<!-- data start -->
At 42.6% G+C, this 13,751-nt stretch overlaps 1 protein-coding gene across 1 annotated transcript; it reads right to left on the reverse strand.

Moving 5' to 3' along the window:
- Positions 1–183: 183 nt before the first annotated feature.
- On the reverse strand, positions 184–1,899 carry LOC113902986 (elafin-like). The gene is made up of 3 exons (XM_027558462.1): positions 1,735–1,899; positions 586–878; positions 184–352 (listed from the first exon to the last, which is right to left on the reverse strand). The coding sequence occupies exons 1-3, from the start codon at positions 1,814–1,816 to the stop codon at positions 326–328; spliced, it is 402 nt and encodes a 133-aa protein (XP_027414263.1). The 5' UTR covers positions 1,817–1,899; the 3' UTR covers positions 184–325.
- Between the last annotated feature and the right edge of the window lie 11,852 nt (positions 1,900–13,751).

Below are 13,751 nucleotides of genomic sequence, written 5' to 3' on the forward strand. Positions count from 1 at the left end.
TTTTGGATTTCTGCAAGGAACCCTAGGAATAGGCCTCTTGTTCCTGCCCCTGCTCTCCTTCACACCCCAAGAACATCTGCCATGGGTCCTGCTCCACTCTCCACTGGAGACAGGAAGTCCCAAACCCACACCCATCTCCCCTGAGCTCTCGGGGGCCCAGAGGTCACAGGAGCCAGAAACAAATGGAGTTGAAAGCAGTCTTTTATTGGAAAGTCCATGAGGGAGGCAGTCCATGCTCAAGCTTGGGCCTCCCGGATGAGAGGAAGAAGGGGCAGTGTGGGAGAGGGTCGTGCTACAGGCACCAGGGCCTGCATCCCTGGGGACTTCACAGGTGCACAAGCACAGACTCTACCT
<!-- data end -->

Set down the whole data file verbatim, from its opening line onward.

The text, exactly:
At 42.6% G+C, this 13,751-nt stretch overlaps 1 protein-coding gene across 1 annotated transcript; it reads right to left on the reverse strand.

Moving 5' to 3' along the window:
- Positions 1–183: 183 nt before the first annotated feature.
- On the reverse strand, positions 184–1,899 carry LOC113902986 (elafin-like). The gene is made up of 3 exons (XM_027558462.1): positions 1,735–1,899; positions 586–878; positions 184–352 (listed from the first exon to the last, which is right to left on the reverse strand). The coding sequence occupies exons 1-3, from the start codon at positions 1,814–1,816 to the stop codon at positions 326–328; spliced, it is 402 nt and encodes a 133-aa protein (XP_027414263.1). The 5' UTR covers positions 1,817–1,899; the 3' UTR covers positions 184–325.
- Between the last annotated feature and the right edge of the window lie 11,852 nt (positions 1,900–13,751).

Below are 13,751 nucleotides of genomic sequence, written 5' to 3' on the forward strand. Positions count from 1 at the left end.
TTTTGGATTTCTGCAAGGAACCCTAGGAATAGGCCTCTTGTTCCTGCCCCTGCTCTCCTTCACACCCCAAGAACATCTGCCATGGGTCCTGCTCCACTCTCCACTGGAGACAGGAAGTCCCAAACCCACACCCATCTCCCCTGAGCTCTCGGGGGCCCAGAGGTCACAGGAGCCAGAAACAAATGGAGTTGAAAGCAGTCTTTTATTGGAAAGTCCATGAGGGAGGCAGTCCATGCTCAAGCTTGGGCCTCCCGGATGAGAGGAAGAAGGGGCAGTGTGGGAGAGGGTCGTGCTACAGGCACCAGGGCCTGCATCCCTGGGGACTTCACAGGTGCACAAGCACAGACTCTACCT